Leaving the primary school environment and moving to a larger secondary school is both exciting and daunting for all teenagers. For the teen with Attention Deficit Hyperactivity Disorder (ADHD) the secondary school environment will pose challenges that can be managed by considering some of the following questions when choosing a school:
- Does the school have an open day where you can go and visit and see it in action
- Do you know anyone who is currently attending the schools you are thinking about that you can talk to
- How large is the school
- Which schools are the teens’ friends going to
- What are the strength areas of the teen and does this school offer that area
- How is the school day structured
- How many teachers will be teaching my son/daughter
- What process does the school have for parents to communicate with teaching staff
- Are there support structures in the school for students with additional learning needs
- What knowledge does the staff have in regard to ‘reasonable adjustments’ for students with ADHD
Once you and your teen have made the decision about which school they will be attending, a transition visit will usually be organised by the primary school. If this is not the case then it is important that this is arranged so that you and your son/daughter can visit the school, ask questions and familiarise yourself with the environment. If after this visit you have more questions, then make a further appointment to follow up and get the answers.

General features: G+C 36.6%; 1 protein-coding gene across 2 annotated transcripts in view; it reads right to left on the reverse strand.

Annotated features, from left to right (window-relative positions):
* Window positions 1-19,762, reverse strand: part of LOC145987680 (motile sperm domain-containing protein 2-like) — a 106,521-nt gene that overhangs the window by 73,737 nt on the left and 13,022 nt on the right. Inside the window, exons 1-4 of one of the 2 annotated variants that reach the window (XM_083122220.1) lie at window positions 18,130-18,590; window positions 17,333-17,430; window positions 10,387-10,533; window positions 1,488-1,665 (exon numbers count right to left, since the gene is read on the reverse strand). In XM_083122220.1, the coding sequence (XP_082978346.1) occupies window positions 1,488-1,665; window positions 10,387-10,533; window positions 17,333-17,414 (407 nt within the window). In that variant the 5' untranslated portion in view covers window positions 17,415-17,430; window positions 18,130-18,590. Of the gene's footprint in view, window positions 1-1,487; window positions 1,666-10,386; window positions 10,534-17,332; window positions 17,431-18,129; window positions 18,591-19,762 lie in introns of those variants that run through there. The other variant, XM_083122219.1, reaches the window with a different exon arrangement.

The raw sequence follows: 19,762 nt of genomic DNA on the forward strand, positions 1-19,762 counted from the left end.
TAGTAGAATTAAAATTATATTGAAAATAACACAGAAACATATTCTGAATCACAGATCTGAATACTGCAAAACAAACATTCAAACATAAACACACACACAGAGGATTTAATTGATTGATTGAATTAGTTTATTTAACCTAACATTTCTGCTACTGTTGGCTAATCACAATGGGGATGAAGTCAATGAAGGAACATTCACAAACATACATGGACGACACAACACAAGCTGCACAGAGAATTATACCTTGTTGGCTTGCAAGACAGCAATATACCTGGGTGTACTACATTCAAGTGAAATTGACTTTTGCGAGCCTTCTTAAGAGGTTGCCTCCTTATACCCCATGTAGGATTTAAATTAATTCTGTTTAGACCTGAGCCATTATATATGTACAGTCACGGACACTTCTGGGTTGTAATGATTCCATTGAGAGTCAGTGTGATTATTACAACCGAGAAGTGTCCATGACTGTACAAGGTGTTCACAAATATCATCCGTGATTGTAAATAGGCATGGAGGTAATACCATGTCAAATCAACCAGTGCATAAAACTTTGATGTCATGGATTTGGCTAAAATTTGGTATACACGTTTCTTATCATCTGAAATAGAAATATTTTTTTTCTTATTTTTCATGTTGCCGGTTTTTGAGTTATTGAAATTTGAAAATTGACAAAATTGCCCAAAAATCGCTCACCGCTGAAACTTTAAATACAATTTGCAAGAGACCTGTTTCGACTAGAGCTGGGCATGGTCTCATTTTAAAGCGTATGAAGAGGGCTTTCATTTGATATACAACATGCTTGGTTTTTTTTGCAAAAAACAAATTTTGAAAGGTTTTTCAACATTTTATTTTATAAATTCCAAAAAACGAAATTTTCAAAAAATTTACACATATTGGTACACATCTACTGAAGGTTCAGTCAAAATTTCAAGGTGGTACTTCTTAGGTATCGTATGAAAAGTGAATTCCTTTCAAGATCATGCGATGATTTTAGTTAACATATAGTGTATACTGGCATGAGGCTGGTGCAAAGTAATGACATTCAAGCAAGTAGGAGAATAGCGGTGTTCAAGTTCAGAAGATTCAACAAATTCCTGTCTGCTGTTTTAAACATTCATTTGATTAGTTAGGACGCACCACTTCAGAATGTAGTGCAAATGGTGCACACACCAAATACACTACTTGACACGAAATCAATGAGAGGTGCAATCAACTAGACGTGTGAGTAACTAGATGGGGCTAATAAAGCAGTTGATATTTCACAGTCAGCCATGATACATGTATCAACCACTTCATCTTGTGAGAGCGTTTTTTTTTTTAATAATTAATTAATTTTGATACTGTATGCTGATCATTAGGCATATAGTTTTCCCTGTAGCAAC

If you know or suspect that your child also has a learning disability such as an Autism Spectrum Disorder (ASD) or Intellectual Disability (ID) then further considerations need to be made to support this decision to choose the most appropriate secondary school.
During your child’s primary school years, you will have had lots of feedback from teachers about how your child learns best and what strategies have been put in place to support them. As the parent of a child with ADHD you will know how your child has coped with the demands of school and the juggling of homework, outside of school activities and family requirements. If you haven’t already it is now a great time to put all this information together. If you can share this with the secondary school it will help them to better understand your teen and how they manage the demands of the curriculum and social situations.